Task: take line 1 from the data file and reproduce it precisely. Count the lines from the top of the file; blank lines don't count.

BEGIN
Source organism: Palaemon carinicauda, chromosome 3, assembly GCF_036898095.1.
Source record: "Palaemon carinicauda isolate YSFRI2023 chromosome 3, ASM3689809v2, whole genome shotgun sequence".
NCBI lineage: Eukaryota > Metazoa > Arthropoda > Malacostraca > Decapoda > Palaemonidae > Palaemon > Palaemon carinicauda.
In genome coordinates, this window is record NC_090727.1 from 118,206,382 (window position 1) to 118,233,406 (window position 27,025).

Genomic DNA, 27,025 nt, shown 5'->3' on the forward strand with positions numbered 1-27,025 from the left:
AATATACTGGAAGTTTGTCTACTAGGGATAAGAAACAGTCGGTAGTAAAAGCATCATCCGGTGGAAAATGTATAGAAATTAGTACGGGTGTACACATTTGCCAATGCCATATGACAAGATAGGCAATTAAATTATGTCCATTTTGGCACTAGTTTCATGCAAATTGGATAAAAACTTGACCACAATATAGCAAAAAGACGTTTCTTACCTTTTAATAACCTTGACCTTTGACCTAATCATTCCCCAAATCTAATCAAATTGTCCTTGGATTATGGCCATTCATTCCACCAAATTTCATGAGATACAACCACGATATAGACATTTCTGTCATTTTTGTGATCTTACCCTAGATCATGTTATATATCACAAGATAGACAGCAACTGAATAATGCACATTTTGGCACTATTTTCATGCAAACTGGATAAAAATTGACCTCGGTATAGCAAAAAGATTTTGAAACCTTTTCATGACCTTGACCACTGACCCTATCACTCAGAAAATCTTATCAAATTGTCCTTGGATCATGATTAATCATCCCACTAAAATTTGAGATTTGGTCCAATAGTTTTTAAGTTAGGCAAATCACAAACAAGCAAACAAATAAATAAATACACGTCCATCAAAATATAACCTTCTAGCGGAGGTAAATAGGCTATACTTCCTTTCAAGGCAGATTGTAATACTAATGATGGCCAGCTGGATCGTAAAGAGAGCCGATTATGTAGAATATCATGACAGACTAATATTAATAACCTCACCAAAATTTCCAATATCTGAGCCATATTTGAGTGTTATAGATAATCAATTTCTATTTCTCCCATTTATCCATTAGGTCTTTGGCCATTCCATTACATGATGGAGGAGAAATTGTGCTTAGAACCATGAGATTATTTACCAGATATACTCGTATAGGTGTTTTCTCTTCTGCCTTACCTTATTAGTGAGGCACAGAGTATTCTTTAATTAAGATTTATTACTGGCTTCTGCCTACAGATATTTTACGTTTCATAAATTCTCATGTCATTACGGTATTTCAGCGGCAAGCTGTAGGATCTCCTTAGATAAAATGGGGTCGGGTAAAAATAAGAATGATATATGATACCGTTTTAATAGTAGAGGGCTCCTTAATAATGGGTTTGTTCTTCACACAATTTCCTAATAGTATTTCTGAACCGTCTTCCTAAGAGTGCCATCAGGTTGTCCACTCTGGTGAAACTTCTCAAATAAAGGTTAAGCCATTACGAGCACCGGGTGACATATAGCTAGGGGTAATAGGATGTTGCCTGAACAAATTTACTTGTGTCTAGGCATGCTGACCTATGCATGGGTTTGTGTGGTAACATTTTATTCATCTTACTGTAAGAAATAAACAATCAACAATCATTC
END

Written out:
Source organism: Palaemon carinicauda, chromosome 3, assembly GCF_036898095.1.